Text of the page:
Forsyth County is far from the only place with an ugly history of Keystone Cop investigators and overzealous prosecutors. They are all over, but, unfortunately, in whatever town, hamlet or city, there is one constant: the targets of their wraths are young minority men.
The documentary “The Central Park Five” by acclaimed filmmaker Ken Burns made its debut on PBS recently. It takes an unparalleled look at the miscarriage of justice New York City police and prosecutors inflicted on five teens – four black and one Latino.
A white woman was brutally raped – we know that nothing spurs cops to action quicker than that, especially when the perpetrators are men of color – and the cops questioned and coerced the teens until they started pointing fingers at one another. In the trials that followed, the prosecutors ignored red herrings (none of the teens’ DNA matched that found at the scene;none of them correctly described what the victim was wearing, etc). Their tunnel vision was focused on winning easy convictions.
The teens were found guilty and sent off to jail; the oldest among them, a 16-and-17-year-olds, were sent to infamous Rikers Island. Some were still serving their sentences in 2002, when Matias Reyes confessed to the crime while in jail on a separate charge. He committed the crime alone (his DNA was a match) and was a convicted rapist and murderer who had committed similar crimes against women at around the time he attacked the Central Park jogger; one of his crimes was in the same vicinity.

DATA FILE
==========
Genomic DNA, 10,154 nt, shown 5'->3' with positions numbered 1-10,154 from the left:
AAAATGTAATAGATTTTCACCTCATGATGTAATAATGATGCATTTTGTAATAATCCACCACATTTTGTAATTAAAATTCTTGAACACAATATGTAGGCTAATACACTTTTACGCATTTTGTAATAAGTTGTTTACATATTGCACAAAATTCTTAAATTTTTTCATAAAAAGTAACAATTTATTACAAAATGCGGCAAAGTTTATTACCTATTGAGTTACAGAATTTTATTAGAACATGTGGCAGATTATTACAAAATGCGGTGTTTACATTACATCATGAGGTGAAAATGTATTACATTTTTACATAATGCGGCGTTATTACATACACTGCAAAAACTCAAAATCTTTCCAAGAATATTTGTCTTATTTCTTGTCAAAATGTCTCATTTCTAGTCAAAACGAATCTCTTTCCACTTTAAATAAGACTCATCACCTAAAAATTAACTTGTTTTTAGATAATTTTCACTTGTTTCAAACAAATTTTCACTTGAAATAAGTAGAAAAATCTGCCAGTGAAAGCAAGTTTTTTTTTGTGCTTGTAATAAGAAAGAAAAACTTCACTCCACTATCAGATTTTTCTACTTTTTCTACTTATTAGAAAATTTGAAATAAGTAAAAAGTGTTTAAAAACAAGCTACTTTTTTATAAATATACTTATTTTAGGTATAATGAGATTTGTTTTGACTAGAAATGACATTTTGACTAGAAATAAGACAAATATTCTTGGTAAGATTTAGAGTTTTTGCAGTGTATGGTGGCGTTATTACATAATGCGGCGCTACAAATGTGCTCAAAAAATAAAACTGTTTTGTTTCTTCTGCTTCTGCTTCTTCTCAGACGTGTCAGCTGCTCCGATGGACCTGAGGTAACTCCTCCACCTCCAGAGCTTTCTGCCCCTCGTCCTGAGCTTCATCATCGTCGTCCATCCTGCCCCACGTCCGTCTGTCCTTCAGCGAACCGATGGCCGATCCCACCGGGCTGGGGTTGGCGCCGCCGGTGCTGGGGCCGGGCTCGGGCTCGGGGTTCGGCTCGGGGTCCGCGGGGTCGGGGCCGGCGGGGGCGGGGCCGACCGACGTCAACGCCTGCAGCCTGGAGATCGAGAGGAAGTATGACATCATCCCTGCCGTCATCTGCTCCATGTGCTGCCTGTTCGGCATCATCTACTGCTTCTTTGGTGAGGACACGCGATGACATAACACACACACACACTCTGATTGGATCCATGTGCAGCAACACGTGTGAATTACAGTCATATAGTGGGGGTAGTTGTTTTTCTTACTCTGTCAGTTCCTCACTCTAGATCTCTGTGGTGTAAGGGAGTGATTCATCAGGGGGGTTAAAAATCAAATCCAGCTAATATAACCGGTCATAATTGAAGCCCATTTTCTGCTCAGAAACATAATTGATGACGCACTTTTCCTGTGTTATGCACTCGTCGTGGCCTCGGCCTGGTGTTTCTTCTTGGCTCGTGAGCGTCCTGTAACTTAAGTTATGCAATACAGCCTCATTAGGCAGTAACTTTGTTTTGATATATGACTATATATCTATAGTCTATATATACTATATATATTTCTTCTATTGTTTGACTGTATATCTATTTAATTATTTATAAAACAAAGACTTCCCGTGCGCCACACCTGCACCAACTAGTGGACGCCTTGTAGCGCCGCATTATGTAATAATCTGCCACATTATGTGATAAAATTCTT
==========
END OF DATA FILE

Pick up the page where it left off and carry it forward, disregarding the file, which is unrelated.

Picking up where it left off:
Years before and hundreds of miles away, Darryl Hunt went through a similar ordeal. A white woman was murdered and raped and police tripped over one another to put someone in the electric chair for it. So-called witnesses were coerced and had their words twisted. There was writing on the wall that Hunt was likely innocent, but cops and prosecutors don’t like to admit mistakes, even if not doing so means that innocent people go to jail or are put to death and the real culprits are allowed to roam the streets and wreak more havoc.
Willard E. Brown, the man who three decades later confessed to the crime that Hunt served nearly 20 years in prison for, had committed another heinous crime against a woman in the downtown area around the same time Deborah Sykes was raped and murdered. Cops were too busy convincing themselves that Hunt was their man to connect the dots.
We take you down this road to make this point. A group of local advocates are continuing their fight to win a new trial for Kalvin Michael Smith, who like those mentioned beforehand, is a black man who was charged and convicted of savagely assaulting a white woman. The Winston-Salem Police Department, it appears, employed the same tactics in this investigation as they did in Hunt’s case.
But even with their dodgy track-record, local law enforcement and prosecutors have been unable to admit to an all-out screw up in Smith’s case. His supporters have painstakingly advanced his case and kept it in the public eye.
They held a rally last week at Attorney General Roy Cooper’s office to urge him to drop his opposition to Smith having another day in court to prove his innocence.
Frankly, we are shocked by Cooper’s stance. He jumped through hoops to strike down former Durham DA Mike Nifong when he overzealously moved to charge three white Duke University lacrosse players with raping an African American woman. Can’t we get similar indignation from Cooper over the shoddy job done by the Forsyth County DA’s Office and cops in the Smith case?
Perhaps Cooper needs reminding that it wasn’t the tea-sipping Duke types that put him in office time and again, but folks who look like Smith.